In terms of the economics of it all, IF younger people really aren’t interested in approaches that work on older audiences (and that’s an if worth debating), then isn’t it a pretty short-term strategy to put all the money in the oldies’ basket, assuming that the lifespan of interest is dependent on the finite lifespan of those older people, and taking advantage of it while it lasts, instead of trying to engage a younger audience, to keep the industry sustainable and the overall number of engaged fans higher in the longer-term. (Apologies for bringing up the sad reality of the baby boomers’ mortality!)

    One final point – there seems like a big difference to me between marketing the pop crap alongside more highbrow classical, and presenting the highbrow material in new, less formal settings. Why lump them together? Couldn’t some of the new approaches be more effective, and less ‘diluting’ than others? Is it wrong for cafes to play classical recordings? If not, then why is it wrong to have live or recorded classical in pubs or bars, if the audience is into it? Not all music would work in a louder pub atmosphere, but what about comparing it to jazz clubs – there are plenty of jazz clubs with a cool atmosphere where people sit quietly and really listen to the music (and get shooshed if they don’t). Is there anything invalid about playing classical in such a setting?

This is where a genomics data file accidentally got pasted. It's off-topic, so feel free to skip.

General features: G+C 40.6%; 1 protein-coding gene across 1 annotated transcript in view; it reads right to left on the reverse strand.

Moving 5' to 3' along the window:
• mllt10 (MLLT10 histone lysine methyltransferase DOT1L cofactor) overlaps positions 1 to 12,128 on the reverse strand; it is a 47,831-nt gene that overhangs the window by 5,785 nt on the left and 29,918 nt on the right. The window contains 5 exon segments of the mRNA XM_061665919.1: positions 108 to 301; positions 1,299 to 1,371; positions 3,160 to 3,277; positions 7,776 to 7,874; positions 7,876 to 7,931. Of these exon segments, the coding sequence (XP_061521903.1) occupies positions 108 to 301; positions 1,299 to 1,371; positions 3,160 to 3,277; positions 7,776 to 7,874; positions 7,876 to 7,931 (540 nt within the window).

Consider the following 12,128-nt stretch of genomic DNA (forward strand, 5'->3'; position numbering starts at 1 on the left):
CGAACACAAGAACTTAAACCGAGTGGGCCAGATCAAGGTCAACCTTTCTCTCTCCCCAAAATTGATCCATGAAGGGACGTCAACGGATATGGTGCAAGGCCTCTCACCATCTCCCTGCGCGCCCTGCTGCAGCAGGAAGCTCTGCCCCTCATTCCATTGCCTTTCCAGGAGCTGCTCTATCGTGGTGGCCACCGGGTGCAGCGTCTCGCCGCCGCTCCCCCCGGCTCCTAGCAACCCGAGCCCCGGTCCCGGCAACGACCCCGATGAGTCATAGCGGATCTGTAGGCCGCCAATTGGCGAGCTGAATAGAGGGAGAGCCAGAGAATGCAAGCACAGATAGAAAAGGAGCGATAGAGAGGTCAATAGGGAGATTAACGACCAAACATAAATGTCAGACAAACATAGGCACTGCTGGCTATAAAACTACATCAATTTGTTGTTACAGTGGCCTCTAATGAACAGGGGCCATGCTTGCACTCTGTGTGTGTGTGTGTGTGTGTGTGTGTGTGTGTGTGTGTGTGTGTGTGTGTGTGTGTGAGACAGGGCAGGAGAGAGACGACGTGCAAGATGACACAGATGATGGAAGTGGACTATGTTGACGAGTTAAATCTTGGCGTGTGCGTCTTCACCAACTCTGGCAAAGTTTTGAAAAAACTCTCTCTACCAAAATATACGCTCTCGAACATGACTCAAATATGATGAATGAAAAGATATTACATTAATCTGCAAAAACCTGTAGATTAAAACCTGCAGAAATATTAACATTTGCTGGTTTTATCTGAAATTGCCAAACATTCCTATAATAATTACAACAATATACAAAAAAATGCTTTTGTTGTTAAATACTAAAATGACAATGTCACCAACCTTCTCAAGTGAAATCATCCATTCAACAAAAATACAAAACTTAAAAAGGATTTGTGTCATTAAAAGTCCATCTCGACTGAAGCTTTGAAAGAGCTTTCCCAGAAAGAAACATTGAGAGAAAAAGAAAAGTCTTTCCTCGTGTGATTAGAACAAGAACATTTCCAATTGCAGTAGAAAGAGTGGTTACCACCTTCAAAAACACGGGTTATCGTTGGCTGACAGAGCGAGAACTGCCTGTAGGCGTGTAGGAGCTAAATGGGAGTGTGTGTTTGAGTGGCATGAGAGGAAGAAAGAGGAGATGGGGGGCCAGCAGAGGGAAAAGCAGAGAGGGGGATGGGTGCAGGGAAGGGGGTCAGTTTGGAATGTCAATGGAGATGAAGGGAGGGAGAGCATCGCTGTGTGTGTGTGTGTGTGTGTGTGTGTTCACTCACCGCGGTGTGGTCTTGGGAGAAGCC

Love to hear your thoughts.

  2. Pingback: The unsexy middle… | Beethoven? Previn?

  3. Tristan Jakob-Hoff Post author

    Thanks for the thoughtful comments, Gab!

    You are of course right about the ageing US population. But the way I read the statistics is that even though the wider US population is ageing, the concert-going population is ageing faster. To answer your question, 35-54s have dropped from 44% to 39% between 1997 and 2008.